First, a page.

Well, the reality of the position, if you permit me to say so, is contained in the submissions on behalf of the Metropolitan Police. Can I just remind you of what they say between paragraphs 5 and 8? They point out that the risk to an individual of investigation or prosecution is all the greater if the individual concerned is so closely involved as to have knowledge of illegal activity.
In paragraphs 6 and 7, they go on to develop, by reference to the statutory provisions, the points that have been made in the submissions on behalf of News International, and finally -- and this is absolutely critical, in my submission -- in paragraph 8 they say:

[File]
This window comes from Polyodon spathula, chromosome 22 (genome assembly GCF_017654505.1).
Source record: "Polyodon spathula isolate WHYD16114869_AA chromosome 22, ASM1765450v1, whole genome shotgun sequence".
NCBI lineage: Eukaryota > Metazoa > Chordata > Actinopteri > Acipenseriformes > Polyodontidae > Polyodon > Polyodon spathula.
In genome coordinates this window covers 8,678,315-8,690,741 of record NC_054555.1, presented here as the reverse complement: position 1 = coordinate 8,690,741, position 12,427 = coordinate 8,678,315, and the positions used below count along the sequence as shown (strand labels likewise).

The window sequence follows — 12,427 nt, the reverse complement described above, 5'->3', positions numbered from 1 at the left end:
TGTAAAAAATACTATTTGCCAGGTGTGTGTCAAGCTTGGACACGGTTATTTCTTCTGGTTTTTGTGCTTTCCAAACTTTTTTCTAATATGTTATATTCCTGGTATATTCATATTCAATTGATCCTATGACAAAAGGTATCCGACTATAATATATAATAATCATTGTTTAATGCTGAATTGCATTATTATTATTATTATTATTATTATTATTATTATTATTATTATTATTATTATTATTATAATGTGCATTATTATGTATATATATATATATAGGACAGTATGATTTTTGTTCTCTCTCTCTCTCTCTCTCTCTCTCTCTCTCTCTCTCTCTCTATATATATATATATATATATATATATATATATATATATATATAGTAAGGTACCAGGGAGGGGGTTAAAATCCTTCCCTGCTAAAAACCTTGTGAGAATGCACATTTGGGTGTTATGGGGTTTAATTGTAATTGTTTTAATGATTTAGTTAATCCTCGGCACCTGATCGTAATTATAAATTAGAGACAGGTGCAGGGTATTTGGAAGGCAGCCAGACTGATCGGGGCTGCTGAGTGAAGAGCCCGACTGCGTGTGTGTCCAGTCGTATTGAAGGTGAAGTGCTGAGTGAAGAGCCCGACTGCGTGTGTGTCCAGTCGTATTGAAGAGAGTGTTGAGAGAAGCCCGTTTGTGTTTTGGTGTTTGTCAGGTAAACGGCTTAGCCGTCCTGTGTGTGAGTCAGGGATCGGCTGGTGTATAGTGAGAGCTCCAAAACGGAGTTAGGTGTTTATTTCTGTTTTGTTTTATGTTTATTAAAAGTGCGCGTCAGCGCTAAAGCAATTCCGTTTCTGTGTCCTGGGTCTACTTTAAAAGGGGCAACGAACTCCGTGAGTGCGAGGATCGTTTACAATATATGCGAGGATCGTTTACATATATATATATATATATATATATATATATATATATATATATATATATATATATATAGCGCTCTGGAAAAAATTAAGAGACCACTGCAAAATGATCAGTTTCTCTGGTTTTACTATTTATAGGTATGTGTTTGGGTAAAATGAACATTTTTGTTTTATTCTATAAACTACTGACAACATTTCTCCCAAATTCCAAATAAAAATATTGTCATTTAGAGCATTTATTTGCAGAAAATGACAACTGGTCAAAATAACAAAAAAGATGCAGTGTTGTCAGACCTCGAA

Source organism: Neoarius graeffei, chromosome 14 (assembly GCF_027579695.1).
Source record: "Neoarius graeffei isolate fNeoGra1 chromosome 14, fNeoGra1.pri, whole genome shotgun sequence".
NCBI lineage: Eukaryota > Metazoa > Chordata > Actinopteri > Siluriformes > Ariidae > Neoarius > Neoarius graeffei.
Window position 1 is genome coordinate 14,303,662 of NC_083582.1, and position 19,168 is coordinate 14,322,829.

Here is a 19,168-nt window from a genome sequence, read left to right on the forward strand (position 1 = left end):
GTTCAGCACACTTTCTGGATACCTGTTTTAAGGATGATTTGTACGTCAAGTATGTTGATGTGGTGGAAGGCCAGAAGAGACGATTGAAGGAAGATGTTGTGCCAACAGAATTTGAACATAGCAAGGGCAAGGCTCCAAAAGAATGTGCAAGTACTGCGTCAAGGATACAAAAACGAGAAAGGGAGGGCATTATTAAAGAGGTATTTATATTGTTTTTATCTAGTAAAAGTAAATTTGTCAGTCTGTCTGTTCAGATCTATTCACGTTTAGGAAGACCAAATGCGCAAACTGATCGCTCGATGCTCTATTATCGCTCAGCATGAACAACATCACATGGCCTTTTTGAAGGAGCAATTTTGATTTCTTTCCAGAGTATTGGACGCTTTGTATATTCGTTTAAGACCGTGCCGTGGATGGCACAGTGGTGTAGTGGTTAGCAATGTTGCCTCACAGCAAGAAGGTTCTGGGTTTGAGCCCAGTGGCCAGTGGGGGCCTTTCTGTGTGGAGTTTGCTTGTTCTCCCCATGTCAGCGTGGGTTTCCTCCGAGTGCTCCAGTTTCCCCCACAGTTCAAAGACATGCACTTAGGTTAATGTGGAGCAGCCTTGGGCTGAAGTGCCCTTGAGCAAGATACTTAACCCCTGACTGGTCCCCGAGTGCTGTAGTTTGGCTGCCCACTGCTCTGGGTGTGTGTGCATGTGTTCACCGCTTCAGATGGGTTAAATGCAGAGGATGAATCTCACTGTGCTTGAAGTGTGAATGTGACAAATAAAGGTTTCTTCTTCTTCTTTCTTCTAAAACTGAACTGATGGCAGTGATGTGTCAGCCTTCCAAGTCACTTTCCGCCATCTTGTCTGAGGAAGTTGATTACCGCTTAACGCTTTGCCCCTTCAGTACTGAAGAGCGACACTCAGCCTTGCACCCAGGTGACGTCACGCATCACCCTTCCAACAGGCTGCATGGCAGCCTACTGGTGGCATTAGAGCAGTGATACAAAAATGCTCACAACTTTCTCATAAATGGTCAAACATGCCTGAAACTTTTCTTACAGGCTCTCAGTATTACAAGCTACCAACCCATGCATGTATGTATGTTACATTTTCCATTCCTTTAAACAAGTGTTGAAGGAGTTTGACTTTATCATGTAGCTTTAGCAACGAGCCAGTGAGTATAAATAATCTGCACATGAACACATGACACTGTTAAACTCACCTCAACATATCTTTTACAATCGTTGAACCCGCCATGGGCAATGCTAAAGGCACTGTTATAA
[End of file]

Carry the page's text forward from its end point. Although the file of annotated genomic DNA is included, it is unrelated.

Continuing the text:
"Any public finding by the Inquiry that a particular individual had knowledge of illegal activity and has falsely denied that runs a serious risk of interfering with criminal prosecutions."
I'll refer to just one of the reasons. It's at 8(2):
"That individual's state of knowledge may be highly material to a conspiracy charge, but also if they're called as a witness for or against others."